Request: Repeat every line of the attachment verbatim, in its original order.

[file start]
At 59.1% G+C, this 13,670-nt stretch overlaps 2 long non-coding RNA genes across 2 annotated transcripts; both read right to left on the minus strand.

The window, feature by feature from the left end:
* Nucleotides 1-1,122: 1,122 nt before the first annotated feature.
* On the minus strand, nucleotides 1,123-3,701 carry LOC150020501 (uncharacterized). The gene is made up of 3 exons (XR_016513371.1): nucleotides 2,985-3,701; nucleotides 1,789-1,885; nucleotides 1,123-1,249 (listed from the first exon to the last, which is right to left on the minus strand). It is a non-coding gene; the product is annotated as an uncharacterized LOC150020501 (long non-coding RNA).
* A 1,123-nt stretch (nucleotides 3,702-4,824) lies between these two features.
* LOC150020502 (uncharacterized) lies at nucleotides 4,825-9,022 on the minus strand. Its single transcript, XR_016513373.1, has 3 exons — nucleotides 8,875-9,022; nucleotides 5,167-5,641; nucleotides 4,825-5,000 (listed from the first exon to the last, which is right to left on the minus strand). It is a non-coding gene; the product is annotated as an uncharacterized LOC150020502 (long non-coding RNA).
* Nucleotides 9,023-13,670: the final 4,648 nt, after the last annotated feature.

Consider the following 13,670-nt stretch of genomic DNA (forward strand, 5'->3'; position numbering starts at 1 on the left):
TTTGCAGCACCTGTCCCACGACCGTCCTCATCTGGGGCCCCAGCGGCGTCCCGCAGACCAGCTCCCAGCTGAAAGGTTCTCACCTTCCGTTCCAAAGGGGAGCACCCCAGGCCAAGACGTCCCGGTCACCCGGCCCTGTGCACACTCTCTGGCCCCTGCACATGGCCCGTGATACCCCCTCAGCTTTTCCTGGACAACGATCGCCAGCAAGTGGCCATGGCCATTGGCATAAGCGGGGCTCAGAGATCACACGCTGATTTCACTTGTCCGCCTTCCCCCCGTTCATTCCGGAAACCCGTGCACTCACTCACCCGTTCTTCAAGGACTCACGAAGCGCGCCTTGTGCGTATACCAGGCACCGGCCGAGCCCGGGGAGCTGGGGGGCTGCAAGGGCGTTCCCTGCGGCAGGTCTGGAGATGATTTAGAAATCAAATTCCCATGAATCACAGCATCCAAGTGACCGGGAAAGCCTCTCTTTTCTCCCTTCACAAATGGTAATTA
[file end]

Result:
At 59.1% G+C, this 13,670-nt stretch overlaps 2 long non-coding RNA genes across 2 annotated transcripts; both read right to left on the minus strand.

The window, feature by feature from the left end:
* Nucleotides 1-1,122: 1,122 nt before the first annotated feature.
* On the minus strand, nucleotides 1,123-3,701 carry LOC150020501 (uncharacterized). The gene is made up of 3 exons (XR_016513371.1): nucleotides 2,985-3,701; nucleotides 1,789-1,885; nucleotides 1,123-1,249 (listed from the first exon to the last, which is right to left on the minus strand). It is a non-coding gene; the product is annotated as an uncharacterized LOC150020501 (long non-coding RNA).
* A 1,123-nt stretch (nucleotides 3,702-4,824) lies between these two features.
* LOC150020502 (uncharacterized) lies at nucleotides 4,825-9,022 on the minus strand. Its single transcript, XR_016513373.1, has 3 exons — nucleotides 8,875-9,022; nucleotides 5,167-5,641; nucleotides 4,825-5,000 (listed from the first exon to the last, which is right to left on the minus strand). It is a non-coding gene; the product is annotated as an uncharacterized LOC150020502 (long non-coding RNA).
* Nucleotides 9,023-13,670: the final 4,648 nt, after the last annotated feature.

Consider the following 13,670-nt stretch of genomic DNA (forward strand, 5'->3'; position numbering starts at 1 on the left):
TTTGCAGCACCTGTCCCACGACCGTCCTCATCTGGGGCCCCAGCGGCGTCCCGCAGACCAGCTCCCAGCTGAAAGGTTCTCACCTTCCGTTCCAAAGGGGAGCACCCCAGGCCAAGACGTCCCGGTCACCCGGCCCTGTGCACACTCTCTGGCCCCTGCACATGGCCCGTGATACCCCCTCAGCTTTTCCTGGACAACGATCGCCAGCAAGTGGCCATGGCCATTGGCATAAGCGGGGCTCAGAGATCACACGCTGATTTCACTTGTCCGCCTTCCCCCCGTTCATTCCGGAAACCCGTGCACTCACTCACCCGTTCTTCAAGGACTCACGAAGCGCGCCTTGTGCGTATACCAGGCACCGGCCGAGCCCGGGGAGCTGGGGGGCTGCAAGGGCGTTCCCTGCGGCAGGTCTGGAGATGATTTAGAAATCAAATTCCCATGAATCACAGCATCCAAGTGACCGGGAAAGCCTCTCTTTTCTCCCTTCACAAATGGTAATTA